Maintaining Your Skills

If there ever comes a time in your family (such as when you have young children) when you are just spread too thin and must take a little break from teaching, I believe there are many ways to remain competent and to maintain your professional skills.

  • Remain active in professional associations
  • Attend conferences and workshops
  • Take piano lessons
  • Practice!
  • Visit the music store and peruse new methods
  • Teach a student or two
  • Read lots of pedagogy books!
  • Subscribe to as many music journals as possible – and read them!
  • Listen to piano literature
  • Be an adjudicator for festivals
  • Take a music class
  • Teaching swap with the children of another piano teacher – you teach their kids, they teach yours
  • Help your child with his/her practicing
  • Teach your children
  • Perform!
What other ideas do you have?
Jennifer Boster

3 Responses to “Maintaining Your Skills

  • Such great ideas! In fact, I sort of feel guilty because I don't do many of those things… but I should take it as inspiration, not guilt!

  • Leanne
    8 years ago

    Some fabulous ideas! Thanks! Another thing that I recently initiated was the formation of a piano trio (myself, a violinist, and a cellist). I love chamber music, and playing with other instrumentalists is a wonderful way to get to know their performing style (and their teaching techniques, as they are both also teachers). We get together almost weekly with the goals of making quality music together, having fun, and putting on several recitals. Brahms B+ piano trio is our current project!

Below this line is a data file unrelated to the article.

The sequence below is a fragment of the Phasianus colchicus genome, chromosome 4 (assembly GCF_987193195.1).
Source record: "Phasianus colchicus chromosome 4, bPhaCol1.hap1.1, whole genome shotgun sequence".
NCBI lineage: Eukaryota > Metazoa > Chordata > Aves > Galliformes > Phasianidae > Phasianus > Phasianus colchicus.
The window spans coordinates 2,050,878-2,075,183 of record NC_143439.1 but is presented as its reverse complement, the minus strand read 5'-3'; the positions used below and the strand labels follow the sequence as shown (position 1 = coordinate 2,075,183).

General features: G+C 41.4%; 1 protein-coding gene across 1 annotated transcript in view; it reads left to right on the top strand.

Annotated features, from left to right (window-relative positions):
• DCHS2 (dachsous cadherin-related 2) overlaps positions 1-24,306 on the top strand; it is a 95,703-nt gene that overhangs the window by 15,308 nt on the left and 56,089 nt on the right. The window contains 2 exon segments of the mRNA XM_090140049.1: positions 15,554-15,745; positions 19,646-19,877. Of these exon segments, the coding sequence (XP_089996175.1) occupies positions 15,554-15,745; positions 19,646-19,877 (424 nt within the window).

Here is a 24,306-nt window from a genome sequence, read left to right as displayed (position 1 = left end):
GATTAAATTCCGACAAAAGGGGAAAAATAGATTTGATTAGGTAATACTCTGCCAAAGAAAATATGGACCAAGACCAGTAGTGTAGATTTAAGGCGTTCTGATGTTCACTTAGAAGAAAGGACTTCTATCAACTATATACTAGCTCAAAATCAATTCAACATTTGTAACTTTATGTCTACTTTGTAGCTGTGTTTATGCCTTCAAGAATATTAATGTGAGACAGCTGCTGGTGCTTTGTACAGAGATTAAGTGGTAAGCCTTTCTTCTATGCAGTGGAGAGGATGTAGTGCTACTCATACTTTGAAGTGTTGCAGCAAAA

• Leanne, what a wonderful idea!! Seriously, I am inspired. That would be so fun, I'll have to remember this idea for the future…

    A friend of mine came over the other day with her flute and we played duets and it was so fun to make some music together. I miss accompanying and ensemble work. Thanks for the idea!